University of Glasgow protest: Police chief defends response
Superintendent Nelson Telfer hits back at criticism over police reaction to student protest.
The man in charge of the police response at the University of Glasgow protest has defended his officers after politicians and a student group criticised them for their ‘heavy handed’ response.
Superintendent Nelson Telfer made the comments to STV News following criticism from a former MSP, a Glasgow councillor and the Glasgow Student Representative Council over Tuesday’s protests.
Police were first called at around 10.30am by members of staff at the university. Staff there were dealing with the eviction of students who had been inside the Hetherington club for the past seven weeks. Over the next few hours, as the protesters left the inside of the building, the numbers of protesters outside swelled to around 150.
When asked if the police response - which is thought to have included around 80 officers, support vehicles and a helicopter - was disproportionate, Superintendent Telfer commented: "I would have to refute that in the strongest terms. Our officers’ response was proportionate to the situation and severe provocation that they sometimes faced today.
"I think it is of note there was only one arrest and that was after the incident. No people injured. No officers injured. In the strongest terms, I would say allegations of police brutality are absolute nonsense."
Frances Curran, a former Scottish Socialist MSP, criticised the response. She said: "The deployment of at least 12 police vans, a force helicopter and large numbers of officers to enforce the cuts agenda of university principal Anton Muscatelli is scandalous misuse of police resources.
"This is surely a clear indication of the determination of the university and principal Muscatelli to bulldoze through his cuts agenda at any cost."
Another to criticise was Martha Wardrop, a green councillor on Glasgow City Council. Backed up by party leader, Patrick Harvie MSP, she said: "Students occupying the Free Hetherington are taking part in a vital protest. I was disturbed to see police taking an active role in the attempted eviction, which served to inflame a volatile situation. I telephoned principal Muscatelli's office to convey my views and explain that heavy-handed eviction attempts will only worsen relations between university management and the student body."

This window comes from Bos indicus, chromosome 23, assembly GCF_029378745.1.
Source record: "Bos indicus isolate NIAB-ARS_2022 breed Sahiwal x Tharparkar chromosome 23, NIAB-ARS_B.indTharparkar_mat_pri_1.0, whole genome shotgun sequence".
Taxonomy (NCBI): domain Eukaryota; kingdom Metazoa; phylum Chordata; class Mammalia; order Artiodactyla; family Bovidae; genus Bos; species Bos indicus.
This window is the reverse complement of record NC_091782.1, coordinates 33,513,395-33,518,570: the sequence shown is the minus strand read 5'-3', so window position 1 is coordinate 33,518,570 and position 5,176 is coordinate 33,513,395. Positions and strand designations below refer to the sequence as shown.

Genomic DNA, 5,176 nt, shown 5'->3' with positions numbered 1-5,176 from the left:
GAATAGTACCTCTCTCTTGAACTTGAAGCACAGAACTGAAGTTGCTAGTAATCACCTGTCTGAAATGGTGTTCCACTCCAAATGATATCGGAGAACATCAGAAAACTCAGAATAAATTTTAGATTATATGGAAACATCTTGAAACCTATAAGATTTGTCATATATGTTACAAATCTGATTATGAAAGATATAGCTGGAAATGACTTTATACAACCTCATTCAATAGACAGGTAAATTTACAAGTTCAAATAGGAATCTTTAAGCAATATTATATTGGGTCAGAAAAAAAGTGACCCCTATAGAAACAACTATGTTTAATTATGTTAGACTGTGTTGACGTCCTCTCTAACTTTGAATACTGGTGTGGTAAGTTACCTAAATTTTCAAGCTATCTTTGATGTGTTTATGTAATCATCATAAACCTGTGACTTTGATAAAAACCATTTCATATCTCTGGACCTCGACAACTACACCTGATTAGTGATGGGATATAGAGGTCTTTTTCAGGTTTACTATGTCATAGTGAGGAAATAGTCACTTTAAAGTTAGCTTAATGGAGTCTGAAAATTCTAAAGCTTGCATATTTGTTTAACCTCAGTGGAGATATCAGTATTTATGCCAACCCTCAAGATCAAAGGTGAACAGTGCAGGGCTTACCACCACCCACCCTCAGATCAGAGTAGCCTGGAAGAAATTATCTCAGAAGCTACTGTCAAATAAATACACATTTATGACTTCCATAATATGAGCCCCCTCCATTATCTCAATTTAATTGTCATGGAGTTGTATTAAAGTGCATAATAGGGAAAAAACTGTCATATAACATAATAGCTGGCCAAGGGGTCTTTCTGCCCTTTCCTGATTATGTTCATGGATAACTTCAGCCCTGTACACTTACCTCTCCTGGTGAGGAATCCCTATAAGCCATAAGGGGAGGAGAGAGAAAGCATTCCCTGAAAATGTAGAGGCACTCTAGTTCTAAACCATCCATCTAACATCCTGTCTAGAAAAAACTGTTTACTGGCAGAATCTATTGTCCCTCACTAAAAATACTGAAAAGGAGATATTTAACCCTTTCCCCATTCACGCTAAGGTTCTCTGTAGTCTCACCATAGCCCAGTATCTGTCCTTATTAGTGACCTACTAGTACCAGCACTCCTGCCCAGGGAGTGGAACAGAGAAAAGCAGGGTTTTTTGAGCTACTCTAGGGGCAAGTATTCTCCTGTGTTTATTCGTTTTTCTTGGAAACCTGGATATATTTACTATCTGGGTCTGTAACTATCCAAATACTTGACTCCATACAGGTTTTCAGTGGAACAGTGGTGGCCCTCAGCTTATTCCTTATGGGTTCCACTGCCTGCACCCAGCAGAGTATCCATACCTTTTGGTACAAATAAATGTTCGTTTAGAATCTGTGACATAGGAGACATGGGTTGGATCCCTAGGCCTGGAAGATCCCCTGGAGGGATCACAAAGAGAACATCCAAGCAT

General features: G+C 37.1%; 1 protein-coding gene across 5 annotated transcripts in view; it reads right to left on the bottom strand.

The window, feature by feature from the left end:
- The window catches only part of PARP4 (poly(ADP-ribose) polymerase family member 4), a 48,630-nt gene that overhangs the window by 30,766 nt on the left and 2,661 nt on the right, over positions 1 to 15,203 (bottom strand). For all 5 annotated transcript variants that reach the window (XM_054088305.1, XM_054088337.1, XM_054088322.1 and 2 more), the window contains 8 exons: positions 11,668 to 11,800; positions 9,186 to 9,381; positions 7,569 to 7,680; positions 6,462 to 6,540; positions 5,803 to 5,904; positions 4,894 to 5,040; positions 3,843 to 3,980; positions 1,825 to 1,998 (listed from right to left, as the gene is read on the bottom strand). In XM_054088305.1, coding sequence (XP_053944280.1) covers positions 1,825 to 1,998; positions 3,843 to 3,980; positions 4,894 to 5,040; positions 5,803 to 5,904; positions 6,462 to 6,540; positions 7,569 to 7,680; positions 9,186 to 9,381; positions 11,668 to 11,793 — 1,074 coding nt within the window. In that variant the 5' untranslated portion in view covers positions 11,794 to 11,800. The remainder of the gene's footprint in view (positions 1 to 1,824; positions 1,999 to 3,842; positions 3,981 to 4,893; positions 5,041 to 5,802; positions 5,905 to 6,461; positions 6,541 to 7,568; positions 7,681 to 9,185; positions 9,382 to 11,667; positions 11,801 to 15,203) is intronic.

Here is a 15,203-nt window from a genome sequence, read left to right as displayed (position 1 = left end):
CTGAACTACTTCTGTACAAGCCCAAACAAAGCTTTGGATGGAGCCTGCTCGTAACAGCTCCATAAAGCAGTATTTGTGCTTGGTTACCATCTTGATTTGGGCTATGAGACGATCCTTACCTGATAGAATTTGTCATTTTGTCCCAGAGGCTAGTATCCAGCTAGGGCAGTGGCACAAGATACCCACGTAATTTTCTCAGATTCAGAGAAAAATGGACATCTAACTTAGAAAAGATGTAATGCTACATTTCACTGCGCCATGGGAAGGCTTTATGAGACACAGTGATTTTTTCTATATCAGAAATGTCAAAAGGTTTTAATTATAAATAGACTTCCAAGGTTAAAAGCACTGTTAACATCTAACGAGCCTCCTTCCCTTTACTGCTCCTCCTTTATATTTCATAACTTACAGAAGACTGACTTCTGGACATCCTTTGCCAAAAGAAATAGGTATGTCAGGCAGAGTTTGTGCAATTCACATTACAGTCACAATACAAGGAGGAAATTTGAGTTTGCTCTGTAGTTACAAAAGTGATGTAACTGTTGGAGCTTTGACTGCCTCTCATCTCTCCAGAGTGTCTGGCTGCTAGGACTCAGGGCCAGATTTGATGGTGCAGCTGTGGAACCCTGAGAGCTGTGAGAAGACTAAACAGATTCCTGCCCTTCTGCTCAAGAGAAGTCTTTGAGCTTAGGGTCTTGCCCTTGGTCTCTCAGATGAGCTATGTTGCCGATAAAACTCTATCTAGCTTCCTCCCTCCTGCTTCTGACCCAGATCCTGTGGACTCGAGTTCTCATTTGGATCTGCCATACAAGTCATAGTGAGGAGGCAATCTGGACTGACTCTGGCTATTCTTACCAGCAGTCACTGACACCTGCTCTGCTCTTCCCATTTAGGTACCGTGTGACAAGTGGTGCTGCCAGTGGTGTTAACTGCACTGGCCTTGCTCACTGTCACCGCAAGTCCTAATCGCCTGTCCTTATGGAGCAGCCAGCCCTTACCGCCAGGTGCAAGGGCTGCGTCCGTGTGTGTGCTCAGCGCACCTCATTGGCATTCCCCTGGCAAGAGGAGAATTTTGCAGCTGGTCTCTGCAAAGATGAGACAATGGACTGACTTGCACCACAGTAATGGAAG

The Glasgow Student Representative Council claimed that 80 police officers, 18 police vehicles and a police helicopter were at the scene.
Tommy Gore, president of the student group, said the presence of so many officers outside a university-owned property was "unacceptable".
He added: "Whilst we support the university's goal of turning the previously empty building into learning and teaching space, we cannot, in any way, see the justification for allowing such a disproportionally large amount of police onto our university campus."
The protesters who had been inside the Hetherington club had been protesting against university principal Professor Muscatelli and proposed cuts of £20m at the university.
Postgraduate student Alice Coy was one of them. She said: "We've been occupying the building for seven weeks as part of an anti-cuts protest. We chose this building on purpose so that it was not an inconvenience to students as it closed a year ago.
"The security officers came in this morning to evict us, we've been given no warning. It's very distressing and the university have been incredibly obstructive and refused to negotiate with us."
The University of Glasgow, in a statement, said its security officers and Strathclyde Police were involved in evicting the students inside, as the building was due for refurbishment.
However, the university later retracted this statement, and police stressed they were not involved in any evictions.
A Glasgow University spokesperson said: "The University had previously written to the last remaining students occupying the Hetherington Building asking them to bring their protest to a peaceful conclusion. Since then, many students had left the occupation. But the continuing presence of occupiers in No 13 University Gardens was putting at risk plans the University has to refurbish the accommodation and to develop it for academic use.
"University staff entered 13 University Gardens this morning and asked the remaining occupiers to leave. The Police were then asked to attend when a group of protestors gathered outside. The occupiers left the building peacefully, and there were no serious incidents.
"In the afternoon a group of protestors has gathered in the vicinity of the University Senate Room. University staff are currently in discussion with them."